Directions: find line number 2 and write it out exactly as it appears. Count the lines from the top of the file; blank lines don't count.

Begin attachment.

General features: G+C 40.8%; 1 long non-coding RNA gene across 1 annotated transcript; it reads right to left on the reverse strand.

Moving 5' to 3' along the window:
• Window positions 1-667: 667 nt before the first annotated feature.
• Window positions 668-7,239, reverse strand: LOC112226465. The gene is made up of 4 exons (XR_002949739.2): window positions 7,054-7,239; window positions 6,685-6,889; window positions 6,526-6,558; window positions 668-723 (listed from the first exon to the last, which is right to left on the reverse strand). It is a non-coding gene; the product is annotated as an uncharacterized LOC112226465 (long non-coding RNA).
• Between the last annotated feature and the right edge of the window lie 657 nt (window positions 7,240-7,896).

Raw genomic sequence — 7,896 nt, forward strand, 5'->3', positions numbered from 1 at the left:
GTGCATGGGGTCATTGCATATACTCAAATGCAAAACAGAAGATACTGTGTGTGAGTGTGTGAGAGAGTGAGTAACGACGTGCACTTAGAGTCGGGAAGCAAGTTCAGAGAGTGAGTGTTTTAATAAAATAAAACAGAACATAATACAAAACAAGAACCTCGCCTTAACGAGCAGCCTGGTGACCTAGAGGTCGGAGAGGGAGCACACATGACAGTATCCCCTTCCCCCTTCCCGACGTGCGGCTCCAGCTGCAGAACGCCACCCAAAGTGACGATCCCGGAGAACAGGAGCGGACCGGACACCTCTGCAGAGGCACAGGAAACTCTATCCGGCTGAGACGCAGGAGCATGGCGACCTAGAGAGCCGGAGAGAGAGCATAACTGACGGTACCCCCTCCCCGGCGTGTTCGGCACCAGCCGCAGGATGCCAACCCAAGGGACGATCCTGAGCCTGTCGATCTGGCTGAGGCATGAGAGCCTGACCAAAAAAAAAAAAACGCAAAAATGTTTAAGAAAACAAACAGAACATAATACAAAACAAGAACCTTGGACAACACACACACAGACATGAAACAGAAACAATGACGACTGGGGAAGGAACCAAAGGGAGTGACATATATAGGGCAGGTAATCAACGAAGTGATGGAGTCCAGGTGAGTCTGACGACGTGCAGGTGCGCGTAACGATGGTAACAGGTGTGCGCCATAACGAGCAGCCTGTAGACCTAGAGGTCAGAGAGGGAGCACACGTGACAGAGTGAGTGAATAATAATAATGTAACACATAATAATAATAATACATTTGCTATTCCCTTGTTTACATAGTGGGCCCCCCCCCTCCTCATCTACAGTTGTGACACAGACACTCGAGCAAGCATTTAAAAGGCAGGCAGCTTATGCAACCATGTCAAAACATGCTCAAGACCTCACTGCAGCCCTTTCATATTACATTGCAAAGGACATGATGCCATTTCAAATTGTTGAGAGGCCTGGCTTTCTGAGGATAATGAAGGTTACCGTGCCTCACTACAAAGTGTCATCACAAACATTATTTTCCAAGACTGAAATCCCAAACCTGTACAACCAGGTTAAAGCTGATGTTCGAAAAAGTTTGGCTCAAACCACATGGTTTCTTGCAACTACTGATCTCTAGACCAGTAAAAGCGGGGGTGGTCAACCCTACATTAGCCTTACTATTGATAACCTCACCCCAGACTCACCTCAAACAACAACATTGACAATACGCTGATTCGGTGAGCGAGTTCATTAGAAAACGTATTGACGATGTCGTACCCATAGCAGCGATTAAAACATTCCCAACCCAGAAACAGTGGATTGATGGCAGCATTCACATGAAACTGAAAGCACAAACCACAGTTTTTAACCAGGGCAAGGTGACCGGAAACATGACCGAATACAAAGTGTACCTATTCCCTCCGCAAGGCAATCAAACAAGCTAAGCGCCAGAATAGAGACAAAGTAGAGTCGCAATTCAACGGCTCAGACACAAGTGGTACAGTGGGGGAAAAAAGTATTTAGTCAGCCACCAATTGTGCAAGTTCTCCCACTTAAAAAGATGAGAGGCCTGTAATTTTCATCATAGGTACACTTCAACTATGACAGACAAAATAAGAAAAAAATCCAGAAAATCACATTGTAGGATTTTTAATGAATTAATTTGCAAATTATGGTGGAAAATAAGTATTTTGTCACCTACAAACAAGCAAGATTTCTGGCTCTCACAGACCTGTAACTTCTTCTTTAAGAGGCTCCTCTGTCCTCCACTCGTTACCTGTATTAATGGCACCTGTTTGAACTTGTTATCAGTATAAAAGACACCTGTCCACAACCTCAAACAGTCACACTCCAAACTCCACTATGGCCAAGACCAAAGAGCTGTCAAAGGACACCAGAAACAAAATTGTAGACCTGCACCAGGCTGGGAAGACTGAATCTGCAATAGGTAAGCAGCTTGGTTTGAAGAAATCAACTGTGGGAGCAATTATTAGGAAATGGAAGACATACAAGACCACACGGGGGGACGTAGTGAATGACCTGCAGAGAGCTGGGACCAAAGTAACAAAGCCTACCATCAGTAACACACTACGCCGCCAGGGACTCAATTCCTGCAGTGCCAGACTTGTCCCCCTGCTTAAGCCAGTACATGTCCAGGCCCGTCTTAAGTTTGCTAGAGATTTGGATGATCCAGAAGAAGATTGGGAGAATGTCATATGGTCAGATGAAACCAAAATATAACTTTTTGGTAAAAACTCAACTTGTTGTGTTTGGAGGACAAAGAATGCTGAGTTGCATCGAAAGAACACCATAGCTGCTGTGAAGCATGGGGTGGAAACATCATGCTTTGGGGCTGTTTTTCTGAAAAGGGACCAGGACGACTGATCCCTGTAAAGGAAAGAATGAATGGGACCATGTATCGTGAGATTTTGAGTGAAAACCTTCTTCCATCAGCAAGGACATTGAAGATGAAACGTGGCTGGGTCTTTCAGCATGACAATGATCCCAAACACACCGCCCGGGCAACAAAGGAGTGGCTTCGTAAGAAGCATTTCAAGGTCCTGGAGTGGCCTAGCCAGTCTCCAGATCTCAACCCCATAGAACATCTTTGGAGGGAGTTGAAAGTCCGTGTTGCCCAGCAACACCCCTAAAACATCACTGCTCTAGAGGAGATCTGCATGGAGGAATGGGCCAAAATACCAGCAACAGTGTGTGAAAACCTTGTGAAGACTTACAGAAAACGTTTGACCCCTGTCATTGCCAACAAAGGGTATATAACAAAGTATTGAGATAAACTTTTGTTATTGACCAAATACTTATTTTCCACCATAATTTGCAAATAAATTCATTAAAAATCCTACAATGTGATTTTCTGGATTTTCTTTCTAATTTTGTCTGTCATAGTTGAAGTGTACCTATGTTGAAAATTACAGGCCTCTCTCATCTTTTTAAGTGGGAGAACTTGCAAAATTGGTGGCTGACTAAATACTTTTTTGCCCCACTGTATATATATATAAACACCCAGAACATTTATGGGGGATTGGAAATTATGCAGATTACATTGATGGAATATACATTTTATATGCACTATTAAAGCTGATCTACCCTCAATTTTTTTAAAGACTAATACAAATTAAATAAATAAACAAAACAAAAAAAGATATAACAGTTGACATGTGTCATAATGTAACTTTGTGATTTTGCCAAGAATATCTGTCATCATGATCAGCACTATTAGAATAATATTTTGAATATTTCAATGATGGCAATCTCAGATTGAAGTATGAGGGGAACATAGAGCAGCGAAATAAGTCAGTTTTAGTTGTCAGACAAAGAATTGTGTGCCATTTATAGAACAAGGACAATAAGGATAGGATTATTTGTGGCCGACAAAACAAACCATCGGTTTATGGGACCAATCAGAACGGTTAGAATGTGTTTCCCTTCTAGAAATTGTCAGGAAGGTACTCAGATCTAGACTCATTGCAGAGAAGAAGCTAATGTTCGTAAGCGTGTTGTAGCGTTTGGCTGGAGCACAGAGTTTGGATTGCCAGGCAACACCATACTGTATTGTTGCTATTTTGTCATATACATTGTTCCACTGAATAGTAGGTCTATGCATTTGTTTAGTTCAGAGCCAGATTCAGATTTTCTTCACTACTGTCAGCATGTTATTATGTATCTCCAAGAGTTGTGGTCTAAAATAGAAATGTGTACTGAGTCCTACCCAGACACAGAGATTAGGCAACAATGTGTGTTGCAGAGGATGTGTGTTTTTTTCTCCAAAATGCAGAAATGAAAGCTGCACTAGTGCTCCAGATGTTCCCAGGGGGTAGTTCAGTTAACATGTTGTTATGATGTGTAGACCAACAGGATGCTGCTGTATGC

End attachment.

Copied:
Moving 5' to 3' along the window: